This article was written with research assistance from Michele Wyman, an administrator of the Omaha History Club. Thanks for sharing, Michele!
When Fort Omaha was designed and built, it was on the bottom of a hill covered with a grassy plain three and a half miles north of Omaha. In this place, more than two dozen buildings rose up in the late 1860s, after the Civil War. Each of these buildings was made of wood though, adding a sense of impermanence to the fort. Sure, they housed soldiers and officers, important supplies and the weapons of war. But one prairie fire or wild tornado would wipe them all out in a fell swoop.
When he took command of Fort Omaha in 1879, General George Crook had several new brick buildings erected. One of the most important development projects he pushed was rebuilding Officer’s Row from being a collection of single-occupant and duplex wood frame houses to become brick-clad, permanent structures. Some of those, including the Crook House, are still standing today.
However, in order to build new ones, these the old houses had to come down. Enter brothers William and Oliver Grenville.
Welcome to Building 15
Built in 1869, Building 15 was originally located on Officer’s Row in Fort Omaha. That means that as of 2017, it is 127-years-old, making it one of the oldest standing houses in North Omaha. According to extensive research by Omaha History Club administrator and historian Michele Wyman, I have decided that this building almost certainly became 6327 Florence Boulevard.
Standing two stories tall, Building 15 was located two doors south of the General Crook House. It was likely a single family home with five bedrooms, a living room, kitchen, parlor and porch. There was a small coal house located behind the building. Built of wood on the barren plains north of Omaha City, it didn’t fair well over its early lifetime, and in 1896 it was described as being in “very bad condition” in letter from the Chief Quarter Master of the Department of the Platte. The walls in the house were reportedly 14″ thick, and the floors were 2.5″ thick. Ceilings throughout the house are 11′ tall.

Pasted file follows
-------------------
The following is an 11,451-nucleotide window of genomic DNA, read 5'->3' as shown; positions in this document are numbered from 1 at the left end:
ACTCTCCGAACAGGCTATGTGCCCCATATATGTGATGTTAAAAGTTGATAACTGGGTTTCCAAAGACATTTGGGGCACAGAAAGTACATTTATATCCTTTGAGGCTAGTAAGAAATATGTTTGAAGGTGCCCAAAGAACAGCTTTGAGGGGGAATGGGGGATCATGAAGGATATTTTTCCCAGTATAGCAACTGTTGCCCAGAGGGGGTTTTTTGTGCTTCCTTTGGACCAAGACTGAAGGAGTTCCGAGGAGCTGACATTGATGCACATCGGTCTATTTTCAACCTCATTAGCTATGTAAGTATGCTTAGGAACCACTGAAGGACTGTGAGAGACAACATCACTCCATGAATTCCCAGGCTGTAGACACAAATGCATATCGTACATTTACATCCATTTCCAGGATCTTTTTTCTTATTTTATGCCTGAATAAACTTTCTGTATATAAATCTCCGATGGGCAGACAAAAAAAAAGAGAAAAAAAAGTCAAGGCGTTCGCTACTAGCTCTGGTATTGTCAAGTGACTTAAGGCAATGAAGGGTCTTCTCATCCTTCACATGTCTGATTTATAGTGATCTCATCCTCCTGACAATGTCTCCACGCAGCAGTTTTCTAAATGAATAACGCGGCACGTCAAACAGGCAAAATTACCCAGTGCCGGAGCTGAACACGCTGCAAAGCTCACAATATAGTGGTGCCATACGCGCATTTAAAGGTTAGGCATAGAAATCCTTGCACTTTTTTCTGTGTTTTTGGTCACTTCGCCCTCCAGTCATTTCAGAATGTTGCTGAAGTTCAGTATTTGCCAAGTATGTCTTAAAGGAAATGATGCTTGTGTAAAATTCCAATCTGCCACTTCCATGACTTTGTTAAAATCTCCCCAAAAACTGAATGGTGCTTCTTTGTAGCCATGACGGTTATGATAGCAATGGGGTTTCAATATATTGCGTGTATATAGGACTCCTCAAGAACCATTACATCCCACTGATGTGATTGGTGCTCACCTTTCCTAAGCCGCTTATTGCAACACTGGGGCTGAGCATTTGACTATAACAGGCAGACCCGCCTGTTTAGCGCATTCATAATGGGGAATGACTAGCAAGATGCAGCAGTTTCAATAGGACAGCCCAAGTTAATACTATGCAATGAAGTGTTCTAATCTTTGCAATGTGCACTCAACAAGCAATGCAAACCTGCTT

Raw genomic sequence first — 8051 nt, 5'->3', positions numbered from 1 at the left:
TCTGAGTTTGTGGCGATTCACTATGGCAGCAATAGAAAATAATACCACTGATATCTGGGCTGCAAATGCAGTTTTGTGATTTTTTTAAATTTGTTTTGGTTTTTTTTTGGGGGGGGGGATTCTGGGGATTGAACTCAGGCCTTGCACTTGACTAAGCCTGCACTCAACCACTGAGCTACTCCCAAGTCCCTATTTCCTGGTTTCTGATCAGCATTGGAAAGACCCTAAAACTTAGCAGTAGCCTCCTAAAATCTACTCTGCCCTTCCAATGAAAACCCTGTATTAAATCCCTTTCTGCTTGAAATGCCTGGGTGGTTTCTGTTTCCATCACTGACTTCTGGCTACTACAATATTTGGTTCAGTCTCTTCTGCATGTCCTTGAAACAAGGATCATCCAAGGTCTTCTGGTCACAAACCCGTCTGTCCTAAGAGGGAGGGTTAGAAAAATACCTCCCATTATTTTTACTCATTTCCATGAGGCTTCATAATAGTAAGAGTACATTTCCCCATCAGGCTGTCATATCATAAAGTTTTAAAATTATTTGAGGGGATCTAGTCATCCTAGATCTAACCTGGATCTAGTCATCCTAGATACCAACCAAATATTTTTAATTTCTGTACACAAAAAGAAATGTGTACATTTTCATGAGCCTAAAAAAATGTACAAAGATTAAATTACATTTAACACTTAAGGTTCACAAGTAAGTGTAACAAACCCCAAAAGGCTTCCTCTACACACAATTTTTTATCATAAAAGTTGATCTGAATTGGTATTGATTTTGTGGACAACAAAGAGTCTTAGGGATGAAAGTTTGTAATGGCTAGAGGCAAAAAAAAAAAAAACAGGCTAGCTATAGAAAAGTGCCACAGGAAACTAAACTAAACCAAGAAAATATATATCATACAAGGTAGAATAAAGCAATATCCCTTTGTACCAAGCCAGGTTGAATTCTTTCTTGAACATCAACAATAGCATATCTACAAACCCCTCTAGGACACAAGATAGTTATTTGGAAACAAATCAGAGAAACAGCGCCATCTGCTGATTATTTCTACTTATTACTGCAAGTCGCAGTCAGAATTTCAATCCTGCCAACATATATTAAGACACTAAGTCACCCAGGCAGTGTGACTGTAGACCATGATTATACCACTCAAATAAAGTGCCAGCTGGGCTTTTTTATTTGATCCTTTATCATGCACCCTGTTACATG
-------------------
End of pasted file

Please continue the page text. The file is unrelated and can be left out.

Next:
Sold at auction by the US Army in 1899, the building was made derelict by brick construction ordered by General Crook 20 years earlier, and as surplus, the old wood houses at the fort were slated for removal.
The Grenville Brothers
Building 15 was 31-years old when the eccentric bachelor brothers William and Oliver Grenville bought the house. William was born in 1860 and his brother in 1862, both in rural Wisconsin. After more than a decade as farmers in rural Nebraska, they went into business running a greenhouse and orchards, first in East Omaha and later along Florence Boulevard.
According to US Census finds by Michele, the Grenville Brothers lived at North 9th and Jaynes Street in the Sherman neighborhood in the 1890s. They were at 6201 Florence Boulevard in for the 1901 census, and by 1902 there were at 6223 Florence Boulevard.
In 1900, the brothers bought Building 15 at auction and moved it to their property along Florence Boulevard. Originally located across the street from their commercial greenhouses, the home has stood at 6327 Florence Boulevard since it was moved. It was situated on 2.5 acres when it was first moved, and today it has 2,550 square feet in the house with five bedrooms with 1.25 acres of land surrounding it on the east side of the boulevard. There’s also a 125-year-old barn down the cliff behind the house. The Grenville Brothers reportedly owned the land from the Florence Boulevard east to the Missouri River.